1.  The airaft was purchased in Florida;

2.  The aircraft was delivered to a Florida location; or

3.  The aircraft enters Florida for use or storage.

The tax returns and tax payments are late if coming after the 20th in the month they are due. Late returns and payments are penalized a minimum of $50 or 10% of the amount due, whichever is less. Interest is dues on late payments as well.

Exceptions to Sales and Use Tax.

Exceptions to Florida’s sales and use tax on aircraft continue to apply, including:

1.  The value of an aircraft, boat, mobile home, or motor vehicle an individual trades in reduces the taxable purchase amount. The person accepting the trade in and selling the aircraft must be the same.

2.  An individual removes an aircraft purchased in Florida from the state within 10 days after the date of purchase, or 20 days after completion of repairs or alterations.

3.  A credit for taxes pad in another state, territory of the U.S., or Washington D.C. No credit is available for taxes paid in another country.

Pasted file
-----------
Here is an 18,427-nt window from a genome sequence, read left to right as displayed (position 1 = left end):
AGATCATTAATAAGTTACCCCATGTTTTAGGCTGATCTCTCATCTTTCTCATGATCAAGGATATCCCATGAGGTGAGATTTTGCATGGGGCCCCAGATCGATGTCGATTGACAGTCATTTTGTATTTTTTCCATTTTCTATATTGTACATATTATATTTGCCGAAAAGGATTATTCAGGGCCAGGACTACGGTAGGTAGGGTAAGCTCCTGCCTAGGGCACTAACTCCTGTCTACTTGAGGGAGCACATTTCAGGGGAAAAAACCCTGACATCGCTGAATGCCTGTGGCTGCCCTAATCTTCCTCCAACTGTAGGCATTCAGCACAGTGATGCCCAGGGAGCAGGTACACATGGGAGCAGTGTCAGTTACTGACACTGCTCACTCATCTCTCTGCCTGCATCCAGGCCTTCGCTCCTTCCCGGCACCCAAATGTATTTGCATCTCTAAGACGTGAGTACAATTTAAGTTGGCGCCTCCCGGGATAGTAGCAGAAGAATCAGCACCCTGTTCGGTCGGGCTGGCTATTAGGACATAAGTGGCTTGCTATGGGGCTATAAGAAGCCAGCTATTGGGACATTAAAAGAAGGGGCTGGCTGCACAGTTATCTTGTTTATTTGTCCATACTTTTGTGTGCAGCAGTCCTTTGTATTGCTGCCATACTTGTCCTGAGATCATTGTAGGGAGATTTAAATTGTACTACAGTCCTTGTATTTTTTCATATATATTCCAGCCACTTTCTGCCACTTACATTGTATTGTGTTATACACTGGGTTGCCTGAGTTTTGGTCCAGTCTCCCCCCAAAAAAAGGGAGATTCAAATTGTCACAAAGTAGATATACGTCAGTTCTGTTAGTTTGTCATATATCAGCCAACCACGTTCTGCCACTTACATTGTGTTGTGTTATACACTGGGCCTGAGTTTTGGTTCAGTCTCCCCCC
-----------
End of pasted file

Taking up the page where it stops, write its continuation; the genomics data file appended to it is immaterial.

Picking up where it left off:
4.  An exemption from the tax for non-residents of Florida when their aircraft enter and remain in Florida for 20 days or less during the six-month period after aircraft purchase. This exemption also applies to non-resident owned aircraft that enter Florida for the purposes of flight training, repairs, alterations, refitting, or modification.

Ari Good, JD LLM, a tax, aviation and entertainment lawyer, is the Shareholder of Good Attorneys At Law, P.A. He graduated from the DePaul University College of Law in 1997 and received his LL.M. in Taxation from the University of Florida.